James Berger

Professor Jim Berger

Jim Berger is the Arts and Sciences Professor of Statistics   at   Duke University. He was president of the Institute of Mathematical Statistics from 1995-1996 and of the International Society for Bayesian Analysis during 2004. He was the founding director of the Statistical and Applied Mathematical Sciences Institute, serving from 2002-2010. He was co-editor of the Annals of Statistics from 1998-2000 and was a founding editor of the Journal on Uncertainty Quantification in 2012. Berger is a Fellow of the ASA and the IMS and has received Guggenheim and Sloan Fellowships. He received the Committee of Presidents of Statistical Societies ‘President's Award’ in 1985, was the COPSS Fisher Lecturer in 2001 and the Wald Lecturer of the IMS in 2007. He was elected as a foreign member of the Spanish Real Academia de Ciencias in 2002, elected to the USA National Academy of Sciences in 2003, was awarded an honorary Doctor of Science degree from Purdue University in 2004, and became an Honorary Professor at East China Normal University in 2011. He has directed 34 Ph.D. students, written or edited 16 books, and published over 180 papers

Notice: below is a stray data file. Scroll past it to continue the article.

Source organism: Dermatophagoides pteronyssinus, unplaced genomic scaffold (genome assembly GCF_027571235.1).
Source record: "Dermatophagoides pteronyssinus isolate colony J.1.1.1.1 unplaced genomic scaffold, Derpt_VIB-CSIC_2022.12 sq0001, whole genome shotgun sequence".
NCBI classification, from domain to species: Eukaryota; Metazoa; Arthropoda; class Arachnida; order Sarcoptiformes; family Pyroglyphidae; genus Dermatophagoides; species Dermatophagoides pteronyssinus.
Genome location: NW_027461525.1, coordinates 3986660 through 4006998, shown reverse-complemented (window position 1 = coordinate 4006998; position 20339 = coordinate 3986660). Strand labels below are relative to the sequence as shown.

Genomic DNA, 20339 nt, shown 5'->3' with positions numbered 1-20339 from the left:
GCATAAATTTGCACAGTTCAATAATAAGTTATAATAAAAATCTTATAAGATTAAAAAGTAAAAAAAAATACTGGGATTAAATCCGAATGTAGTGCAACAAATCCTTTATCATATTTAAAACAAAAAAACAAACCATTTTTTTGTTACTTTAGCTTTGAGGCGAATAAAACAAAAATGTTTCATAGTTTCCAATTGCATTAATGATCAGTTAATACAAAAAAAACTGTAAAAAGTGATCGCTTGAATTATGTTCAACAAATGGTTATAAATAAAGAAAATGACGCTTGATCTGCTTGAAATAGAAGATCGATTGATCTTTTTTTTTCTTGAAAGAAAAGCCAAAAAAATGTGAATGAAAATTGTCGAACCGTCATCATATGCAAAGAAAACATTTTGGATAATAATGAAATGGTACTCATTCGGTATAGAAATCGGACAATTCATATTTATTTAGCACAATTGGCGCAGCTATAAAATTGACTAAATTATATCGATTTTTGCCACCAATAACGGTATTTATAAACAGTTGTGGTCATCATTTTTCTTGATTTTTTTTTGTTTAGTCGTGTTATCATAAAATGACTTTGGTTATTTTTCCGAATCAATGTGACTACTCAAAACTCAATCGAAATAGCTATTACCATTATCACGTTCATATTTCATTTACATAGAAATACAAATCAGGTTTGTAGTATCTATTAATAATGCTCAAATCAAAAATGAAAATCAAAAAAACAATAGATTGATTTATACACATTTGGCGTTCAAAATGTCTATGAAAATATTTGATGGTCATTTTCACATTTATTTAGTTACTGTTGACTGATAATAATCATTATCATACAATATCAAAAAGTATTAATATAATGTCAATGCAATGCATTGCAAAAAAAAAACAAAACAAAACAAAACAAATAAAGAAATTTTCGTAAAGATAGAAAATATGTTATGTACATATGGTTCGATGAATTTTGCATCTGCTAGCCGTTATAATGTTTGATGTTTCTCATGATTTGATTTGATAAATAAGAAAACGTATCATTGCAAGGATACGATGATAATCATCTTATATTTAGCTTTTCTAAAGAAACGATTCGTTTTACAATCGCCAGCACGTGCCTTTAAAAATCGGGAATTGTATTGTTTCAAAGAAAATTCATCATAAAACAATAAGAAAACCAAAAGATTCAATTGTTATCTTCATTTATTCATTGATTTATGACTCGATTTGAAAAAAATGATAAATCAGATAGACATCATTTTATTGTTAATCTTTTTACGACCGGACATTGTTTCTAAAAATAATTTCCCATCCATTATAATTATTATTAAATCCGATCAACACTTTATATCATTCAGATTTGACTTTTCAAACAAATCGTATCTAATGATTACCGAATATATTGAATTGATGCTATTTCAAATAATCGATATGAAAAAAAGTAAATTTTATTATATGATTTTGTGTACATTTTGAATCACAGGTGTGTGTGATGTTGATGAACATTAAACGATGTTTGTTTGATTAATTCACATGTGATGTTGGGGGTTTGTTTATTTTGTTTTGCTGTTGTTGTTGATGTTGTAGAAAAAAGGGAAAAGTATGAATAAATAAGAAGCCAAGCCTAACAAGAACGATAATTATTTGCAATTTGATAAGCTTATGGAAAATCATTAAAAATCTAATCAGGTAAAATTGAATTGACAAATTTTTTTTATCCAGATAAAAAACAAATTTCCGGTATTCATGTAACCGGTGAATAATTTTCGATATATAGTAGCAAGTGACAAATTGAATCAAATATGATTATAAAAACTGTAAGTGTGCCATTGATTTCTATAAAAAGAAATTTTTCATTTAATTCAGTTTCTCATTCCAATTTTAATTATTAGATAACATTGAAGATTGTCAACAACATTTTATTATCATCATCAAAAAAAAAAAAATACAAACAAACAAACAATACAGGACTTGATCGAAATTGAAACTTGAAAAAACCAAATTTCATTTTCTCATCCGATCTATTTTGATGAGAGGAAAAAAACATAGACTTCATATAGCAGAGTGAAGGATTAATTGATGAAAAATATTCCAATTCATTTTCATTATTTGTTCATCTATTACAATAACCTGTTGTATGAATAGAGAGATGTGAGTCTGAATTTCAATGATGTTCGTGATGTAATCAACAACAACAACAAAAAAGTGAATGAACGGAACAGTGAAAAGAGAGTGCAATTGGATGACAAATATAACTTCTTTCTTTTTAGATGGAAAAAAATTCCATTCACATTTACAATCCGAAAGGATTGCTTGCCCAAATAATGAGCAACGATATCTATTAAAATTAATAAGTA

Address:Department of Statistical ScienceDuke University Durham, NC 27708-0251, USA


Title: Gaussian Process Emulation of Computer Models with Massive Output

Abstract: Often computer models yield massive output; e.g., a weather model will yield the predicted temperature over a huge grid of points in space and time. Emulation of a computer model is the process of finding an approximation to the computer model that is much faster to run than the computer model itself (which can often take hours or days for a single run). Most successful emulation approaches are statistical in nature, but these have only rarely attempted to deal with massive computer model output; some approaches that have been tried include utilization of multivariate emulators, modeling of the output (e.g., through some basis representation, including PCA), and construction of parallel emulators at each grid point, with the methodology typically based on use of Gaussian processes to construct the approximations. These approaches will be reviewed, with the startling computational simplicity with which the last approach can be implemented being highlighted and its remarkable success being illustrated and explained. All results will be illustrated with a computer model of volcanic pyroclastic flow, the goal being the prediction of hazard probabilities near active volcanoes.

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